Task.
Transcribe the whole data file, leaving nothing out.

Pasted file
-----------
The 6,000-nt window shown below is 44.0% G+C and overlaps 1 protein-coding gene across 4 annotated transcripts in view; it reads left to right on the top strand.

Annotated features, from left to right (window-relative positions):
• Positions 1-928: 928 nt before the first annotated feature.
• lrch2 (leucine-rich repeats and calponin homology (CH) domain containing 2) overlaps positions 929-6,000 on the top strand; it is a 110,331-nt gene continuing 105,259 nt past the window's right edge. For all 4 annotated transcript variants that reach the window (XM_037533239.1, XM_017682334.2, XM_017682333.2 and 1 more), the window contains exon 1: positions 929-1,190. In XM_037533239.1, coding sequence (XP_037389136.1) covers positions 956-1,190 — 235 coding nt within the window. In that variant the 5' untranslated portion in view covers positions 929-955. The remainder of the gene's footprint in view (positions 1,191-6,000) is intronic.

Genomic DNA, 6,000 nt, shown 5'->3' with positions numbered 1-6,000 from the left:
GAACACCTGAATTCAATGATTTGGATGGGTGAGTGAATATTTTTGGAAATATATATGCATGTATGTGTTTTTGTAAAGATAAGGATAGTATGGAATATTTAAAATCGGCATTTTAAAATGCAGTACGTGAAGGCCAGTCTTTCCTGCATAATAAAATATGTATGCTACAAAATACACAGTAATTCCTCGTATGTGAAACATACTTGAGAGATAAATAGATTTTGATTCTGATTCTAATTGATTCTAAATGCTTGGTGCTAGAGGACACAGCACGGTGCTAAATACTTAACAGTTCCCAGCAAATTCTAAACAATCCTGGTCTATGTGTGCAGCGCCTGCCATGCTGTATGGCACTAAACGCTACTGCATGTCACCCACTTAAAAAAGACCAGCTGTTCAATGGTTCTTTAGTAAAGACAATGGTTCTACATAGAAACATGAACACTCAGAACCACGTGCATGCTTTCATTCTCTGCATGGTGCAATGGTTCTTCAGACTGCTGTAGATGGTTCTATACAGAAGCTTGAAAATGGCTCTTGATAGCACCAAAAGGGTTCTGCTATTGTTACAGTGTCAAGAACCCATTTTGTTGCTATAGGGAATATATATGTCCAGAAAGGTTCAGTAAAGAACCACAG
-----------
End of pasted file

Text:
The 6,000-nt window shown below is 44.0% G+C and overlaps 1 protein-coding gene across 4 annotated transcripts in view; it reads left to right on the top strand.

Annotated features, from left to right (window-relative positions):
• Positions 1-928: 928 nt before the first annotated feature.
• lrch2 (leucine-rich repeats and calponin homology (CH) domain containing 2) overlaps positions 929-6,000 on the top strand; it is a 110,331-nt gene continuing 105,259 nt past the window's right edge. For all 4 annotated transcript variants that reach the window (XM_037533239.1, XM_017682334.2, XM_017682333.2 and 1 more), the window contains exon 1: positions 929-1,190. In XM_037533239.1, coding sequence (XP_037389136.1) covers positions 956-1,190 — 235 coding nt within the window. In that variant the 5' untranslated portion in view covers positions 929-955. The remainder of the gene's footprint in view (positions 1,191-6,000) is intronic.

Genomic DNA, 6,000 nt, shown 5'->3' with positions numbered 1-6,000 from the left:
GAACACCTGAATTCAATGATTTGGATGGGTGAGTGAATATTTTTGGAAATATATATGCATGTATGTGTTTTTGTAAAGATAAGGATAGTATGGAATATTTAAAATCGGCATTTTAAAATGCAGTACGTGAAGGCCAGTCTTTCCTGCATAATAAAATATGTATGCTACAAAATACACAGTAATTCCTCGTATGTGAAACATACTTGAGAGATAAATAGATTTTGATTCTGATTCTAATTGATTCTAAATGCTTGGTGCTAGAGGACACAGCACGGTGCTAAATACTTAACAGTTCCCAGCAAATTCTAAACAATCCTGGTCTATGTGTGCAGCGCCTGCCATGCTGTATGGCACTAAACGCTACTGCATGTCACCCACTTAAAAAAGACCAGCTGTTCAATGGTTCTTTAGTAAAGACAATGGTTCTACATAGAAACATGAACACTCAGAACCACGTGCATGCTTTCATTCTCTGCATGGTGCAATGGTTCTTCAGACTGCTGTAGATGGTTCTATACAGAAGCTTGAAAATGGCTCTTGATAGCACCAAAAGGGTTCTGCTATTGTTACAGTGTCAAGAACCCATTTTGTTGCTATAGGGAATATATATGTCCAGAAAGGTTCAGTAAAGAACCACAG